What do you want for your future city, and how can you make it happen? That was the focus of the Future of Cities Week at Chautauqua Institution, presented this year by the Cleveland Foundation in partnership with The City Club of Cleveland. Throughout the week of August 1 – 5, Cleveland Foundation staff and community stakeholders traveled to Chautauqua Institution in New York to participate in a series of special programming aimed at sparking community dialogue about the kind of cities we want to create in the future, and showcasing the innovative work already underway in Greater Cleveland to sustain our city into the future.
Cleveland Foundation board members, donors and community partners joined fellow Chautauqua visitors and residents at events hosted by TCF throughout the week. Get a glimpse of the week in pictures:
A warm welcome
Cleveland Foundation President & CEO Ronn Richard kicked off the Future of Cities Week by addressing thousands from the Chautauqua community at the main amphitheater on Monday morning, introducing the audience to the Cleveland Foundation and inviting them to participate in a series of special events during the week.
Gathering in Chautauqua’s public square
Throughout the week, TCF staff set up shop in the center of the institution at Bestor Plaza, where Chautauquans were invited to share ideas for their future city by writing on a large cityscape. Visitors were eager to engage in meaningful conversations with foundation staff about their ideas, and many shared stories about their connections to Cleveland.
Daily Fred Talks about the future of Greater Cleveland
Monday through Thursday, we invited the Chautauqua community to talk and think with us during a lunchtime Fred Talk, named in honor of our founder Frederick Harris Goff and hosted by The City Club of Cleveland CEO Dan Moulthrop. Our first Fred Talk of the week, “Connected Cities,” drew a standing-room-only crowd to hear Ronn Richard talk about the importance of developing a strong IT economy and infrastructure in Cleveland. Throughout the week, more than 800 Chautauqua visitors and residents attended the four Fred Talks.
Tuesday’s “Artistic Cities” Fred Talk drew another packed audience to hear Cleveland Foundation Program Director for Arts & Urban Design Lillian Kuri in conversation with Fred Bidwell, president of the Fred and Laura Ruth Bidwell Foundation, and Raymond Bobgan, executive artistic director of Cleveland Public Theatre, about the important role of the arts in community development and placemaking.
Cleveland Foundation Program Director for Community Development India Pierce Lee, Global Cleveland President Joe Cimperman and Geis Companies Co-Founder and Owner Fred Geis spoke about inclusive community development and encouraging immigration to Greater Cleveland at Wednesday’s “Welcoming Cities” Fred Talk.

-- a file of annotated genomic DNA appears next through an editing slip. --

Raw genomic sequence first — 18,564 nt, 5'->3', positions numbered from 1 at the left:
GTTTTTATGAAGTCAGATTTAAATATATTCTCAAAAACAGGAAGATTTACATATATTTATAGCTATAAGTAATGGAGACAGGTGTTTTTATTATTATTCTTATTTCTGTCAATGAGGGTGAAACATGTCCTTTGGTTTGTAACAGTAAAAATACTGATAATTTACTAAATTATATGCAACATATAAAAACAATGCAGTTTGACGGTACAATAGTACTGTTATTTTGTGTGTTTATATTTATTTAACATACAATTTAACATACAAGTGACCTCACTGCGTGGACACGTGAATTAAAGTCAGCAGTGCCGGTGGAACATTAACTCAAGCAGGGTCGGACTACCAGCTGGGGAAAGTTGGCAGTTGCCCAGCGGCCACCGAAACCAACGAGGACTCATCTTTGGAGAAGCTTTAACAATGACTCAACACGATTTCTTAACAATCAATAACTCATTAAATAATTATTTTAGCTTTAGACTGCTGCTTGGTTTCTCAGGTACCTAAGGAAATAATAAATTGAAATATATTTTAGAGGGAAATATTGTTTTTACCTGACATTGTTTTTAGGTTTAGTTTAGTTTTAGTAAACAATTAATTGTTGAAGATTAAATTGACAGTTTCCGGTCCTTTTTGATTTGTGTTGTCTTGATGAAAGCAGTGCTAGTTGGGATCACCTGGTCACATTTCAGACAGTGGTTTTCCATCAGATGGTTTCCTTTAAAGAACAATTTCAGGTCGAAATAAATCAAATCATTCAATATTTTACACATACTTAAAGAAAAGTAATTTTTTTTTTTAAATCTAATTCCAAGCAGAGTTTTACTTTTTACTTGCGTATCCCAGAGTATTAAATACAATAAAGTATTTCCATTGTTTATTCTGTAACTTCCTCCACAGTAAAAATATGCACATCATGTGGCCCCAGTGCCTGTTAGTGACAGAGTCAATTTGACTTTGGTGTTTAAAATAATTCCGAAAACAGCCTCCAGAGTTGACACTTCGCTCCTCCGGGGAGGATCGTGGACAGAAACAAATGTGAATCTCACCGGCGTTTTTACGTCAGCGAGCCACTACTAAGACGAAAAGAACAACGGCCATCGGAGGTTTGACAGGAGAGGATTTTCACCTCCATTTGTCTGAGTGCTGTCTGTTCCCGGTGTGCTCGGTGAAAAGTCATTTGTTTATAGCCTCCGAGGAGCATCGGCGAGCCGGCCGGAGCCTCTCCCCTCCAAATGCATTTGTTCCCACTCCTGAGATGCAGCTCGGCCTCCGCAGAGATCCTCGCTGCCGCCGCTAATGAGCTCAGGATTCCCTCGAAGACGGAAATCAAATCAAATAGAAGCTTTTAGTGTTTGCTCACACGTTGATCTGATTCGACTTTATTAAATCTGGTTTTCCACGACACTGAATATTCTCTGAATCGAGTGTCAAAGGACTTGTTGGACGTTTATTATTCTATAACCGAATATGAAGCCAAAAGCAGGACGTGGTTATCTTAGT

Thursday’s “Green Cities” Fred Talk featured Lake Erie Energy Development Corporation (LEEDCo) President Lorry Wagner and Cleveland Metroparks CEO Brian Zimmerman in a discussion about what’s being done in Greater Cleveland to protect, preserve and enhance our city’s greatest natural resources for the future.
Rev. Dr. Stephen Rowan, Cleveland Foundation board chair and senior pastor at Bethany Baptist Church, and Rabbi Robert Nosanchuk, senior rabbi of the Anshe Chesed Fairmount Temple, participated in a conversation with Ronn Richard about the past, present and future role of diverse faith communities in Greater Cleveland. Find a recap of their conversation, part of Chautauqua Institution’s Interfaith Lecture Series, here.
Anisfield-Wolf pays a visit
Since 1963, the Cleveland Foundation has administered the Anisfield-Wolf Book Awards, the only American book prize focusing on works that address racism and diversity. At Chautauqua, we hosted an Anisfield-Wolf author presentation with Adrian Matejka, 2014 Anisfield-Wolf winner for poetry. Anisfield-Wolf Book Awards Manager Karen Long interviewed Matejka, whose published works include The Devil’s Garden, Mixology and The Big Smoke. Karen and Adrian discuss the book awards and more here.
Pulling it all together
On our final day in Chautauqua, we hosted “Building the Future City,” an interactive reflection and dialogue session wrapping up the week of programming. At the session, attendees convened around the issues they are most passionate about, to discuss learnings from the week and how they can help to shape the future of their cities. Learn more about the “Building the Future City” session here.
The Cleveland Foundation found a kindred spirit in the Chautauqua Institution community. The Future of Cities Week spurred thoughtful discussions on a variety of topics related to the future of our communities. We look forward to continuing the important conversations begun during the week, and hope Chautauquans will do the same.